Water is an important solvent in living organisms because most biochemical reactions take place in
aqueous solution.…read more

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The Heart (Cardiac cycle)
All arteries (except the pulmonary arteries) take oxygenated blood away from the heart.
The valves close up to stop blood from going back into the heart.
Mammals have a double circulation consisting of a pulmonary (to lungs) and systemic (to the rest of
the body) circulations. Blood is transferred to and from the heart twice.…read more

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1. The heart is at rest and the myocardium is relaxed.
2. The atria and ventricles passively fill with blood (AV valves)
3. The aortic and pulmonary artery semilunar valves are closed, bi and tri are open
Atrial Systole:
1. The atria contract and the ventricles relax
2. Remaining blood is forced into the ventricles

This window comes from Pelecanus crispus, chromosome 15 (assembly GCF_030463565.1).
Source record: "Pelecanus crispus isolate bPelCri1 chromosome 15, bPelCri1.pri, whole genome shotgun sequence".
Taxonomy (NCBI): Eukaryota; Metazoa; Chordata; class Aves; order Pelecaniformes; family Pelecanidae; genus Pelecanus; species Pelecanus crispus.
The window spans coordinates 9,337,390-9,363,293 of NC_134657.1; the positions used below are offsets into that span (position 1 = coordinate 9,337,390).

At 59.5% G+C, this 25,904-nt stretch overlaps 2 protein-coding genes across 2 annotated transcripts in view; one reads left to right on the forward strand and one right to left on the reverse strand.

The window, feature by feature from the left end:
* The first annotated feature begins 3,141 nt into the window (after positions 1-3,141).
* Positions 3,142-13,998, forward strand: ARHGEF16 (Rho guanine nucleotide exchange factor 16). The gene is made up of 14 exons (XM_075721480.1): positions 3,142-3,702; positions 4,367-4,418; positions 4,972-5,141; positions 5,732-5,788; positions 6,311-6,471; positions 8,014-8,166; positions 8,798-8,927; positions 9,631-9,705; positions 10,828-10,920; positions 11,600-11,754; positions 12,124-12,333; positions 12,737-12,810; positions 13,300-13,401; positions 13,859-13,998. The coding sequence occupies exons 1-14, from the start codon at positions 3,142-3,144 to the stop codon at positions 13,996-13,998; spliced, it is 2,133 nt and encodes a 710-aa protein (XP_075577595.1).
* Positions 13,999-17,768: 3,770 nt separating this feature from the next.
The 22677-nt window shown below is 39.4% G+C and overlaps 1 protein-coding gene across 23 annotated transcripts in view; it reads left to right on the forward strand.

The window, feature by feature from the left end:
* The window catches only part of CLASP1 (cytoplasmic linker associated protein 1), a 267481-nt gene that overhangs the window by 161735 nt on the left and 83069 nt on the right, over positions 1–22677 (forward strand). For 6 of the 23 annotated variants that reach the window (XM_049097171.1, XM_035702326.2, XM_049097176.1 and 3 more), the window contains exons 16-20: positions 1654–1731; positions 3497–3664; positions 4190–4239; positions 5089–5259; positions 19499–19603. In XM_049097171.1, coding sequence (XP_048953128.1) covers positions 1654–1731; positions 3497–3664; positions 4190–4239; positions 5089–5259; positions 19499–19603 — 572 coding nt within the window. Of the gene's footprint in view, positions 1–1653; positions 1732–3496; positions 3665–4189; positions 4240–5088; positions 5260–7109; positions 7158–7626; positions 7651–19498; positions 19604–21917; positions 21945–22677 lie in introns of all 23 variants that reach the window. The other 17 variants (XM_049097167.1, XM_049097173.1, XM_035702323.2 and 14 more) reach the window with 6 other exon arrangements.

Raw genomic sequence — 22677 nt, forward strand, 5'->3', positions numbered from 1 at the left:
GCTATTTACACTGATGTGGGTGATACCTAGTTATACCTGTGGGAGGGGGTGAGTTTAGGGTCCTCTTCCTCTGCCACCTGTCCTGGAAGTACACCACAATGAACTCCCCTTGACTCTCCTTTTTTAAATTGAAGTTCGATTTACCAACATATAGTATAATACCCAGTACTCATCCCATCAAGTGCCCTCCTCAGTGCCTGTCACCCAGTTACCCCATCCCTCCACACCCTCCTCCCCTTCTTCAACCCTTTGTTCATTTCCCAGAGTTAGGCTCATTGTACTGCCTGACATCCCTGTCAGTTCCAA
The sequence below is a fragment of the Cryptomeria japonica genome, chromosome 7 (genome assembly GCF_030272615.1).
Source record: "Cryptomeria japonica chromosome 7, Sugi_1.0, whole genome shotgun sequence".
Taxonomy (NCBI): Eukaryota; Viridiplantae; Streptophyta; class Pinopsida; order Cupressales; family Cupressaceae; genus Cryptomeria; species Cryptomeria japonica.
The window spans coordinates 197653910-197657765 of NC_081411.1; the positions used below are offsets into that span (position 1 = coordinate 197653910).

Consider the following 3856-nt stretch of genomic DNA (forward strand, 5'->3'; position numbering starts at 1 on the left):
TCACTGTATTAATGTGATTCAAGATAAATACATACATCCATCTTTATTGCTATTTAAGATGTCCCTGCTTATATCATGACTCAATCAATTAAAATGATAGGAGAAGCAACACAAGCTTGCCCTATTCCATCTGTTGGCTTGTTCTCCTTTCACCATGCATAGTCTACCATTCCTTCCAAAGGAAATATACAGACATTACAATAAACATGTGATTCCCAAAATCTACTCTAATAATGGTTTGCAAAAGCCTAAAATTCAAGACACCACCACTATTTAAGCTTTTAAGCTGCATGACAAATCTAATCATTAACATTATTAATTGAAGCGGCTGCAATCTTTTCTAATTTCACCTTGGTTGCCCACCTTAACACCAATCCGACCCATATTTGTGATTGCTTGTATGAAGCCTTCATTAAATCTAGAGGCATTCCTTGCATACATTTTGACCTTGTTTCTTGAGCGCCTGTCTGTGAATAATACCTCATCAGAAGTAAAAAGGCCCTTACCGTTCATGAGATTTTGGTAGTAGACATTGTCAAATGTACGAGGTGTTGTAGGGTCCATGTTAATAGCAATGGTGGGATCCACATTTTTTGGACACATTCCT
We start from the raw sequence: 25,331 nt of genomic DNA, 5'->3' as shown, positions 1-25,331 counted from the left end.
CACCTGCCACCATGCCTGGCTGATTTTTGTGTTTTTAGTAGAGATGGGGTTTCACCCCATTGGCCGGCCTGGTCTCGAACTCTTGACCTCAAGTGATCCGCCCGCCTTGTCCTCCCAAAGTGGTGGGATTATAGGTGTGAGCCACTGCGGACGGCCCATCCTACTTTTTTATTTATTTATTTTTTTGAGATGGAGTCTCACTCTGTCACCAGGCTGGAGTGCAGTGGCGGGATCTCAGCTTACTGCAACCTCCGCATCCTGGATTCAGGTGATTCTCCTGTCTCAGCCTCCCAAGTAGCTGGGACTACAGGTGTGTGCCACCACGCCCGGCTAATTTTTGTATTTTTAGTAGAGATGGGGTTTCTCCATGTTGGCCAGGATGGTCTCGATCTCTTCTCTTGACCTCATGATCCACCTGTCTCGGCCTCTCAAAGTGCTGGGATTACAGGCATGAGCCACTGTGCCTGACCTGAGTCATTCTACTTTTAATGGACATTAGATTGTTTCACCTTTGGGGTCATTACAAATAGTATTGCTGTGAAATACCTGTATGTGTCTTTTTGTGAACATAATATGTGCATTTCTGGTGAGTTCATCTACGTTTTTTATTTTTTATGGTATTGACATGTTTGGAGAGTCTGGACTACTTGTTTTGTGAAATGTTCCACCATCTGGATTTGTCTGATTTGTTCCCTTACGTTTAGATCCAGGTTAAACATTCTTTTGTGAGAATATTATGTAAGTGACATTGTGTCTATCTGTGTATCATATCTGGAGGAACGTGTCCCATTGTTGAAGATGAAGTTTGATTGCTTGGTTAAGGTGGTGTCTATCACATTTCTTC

3. The bicuspid and tricuspid are open, semi-lunar valves closed
1. The atria contract and eject the final amount of blood into the ventricles.
2.…read more

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SA node ­ pacemaker, because it determines the rate of contraction of the rest of the cardiac
muscle (Where the vena cava enters the right atrium)
Intrinsic rhythmicity ­ In early embryo cells that are destined to become the heart, begin
contracting long before the heart forms.…read more

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Factors that affect membrane fluidity
1. Temperature ­ at lower temps, lipids have less kinetic energy so are packed more tightly,
decreasing fluidity. High temps = loose lipids, more fluidity.
2. Lipids ­ Long with saturated tails have a high melting point, which decreases fluidity. The
straight unkinked fatty acid chains mean the lipid molecules can pack together more tightly.
3. Cholesterol ­ (Normal body temp) Low levels can make the membrane too fluid, and may
cause the cell to burst.…read more

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Diffusion and gas exchange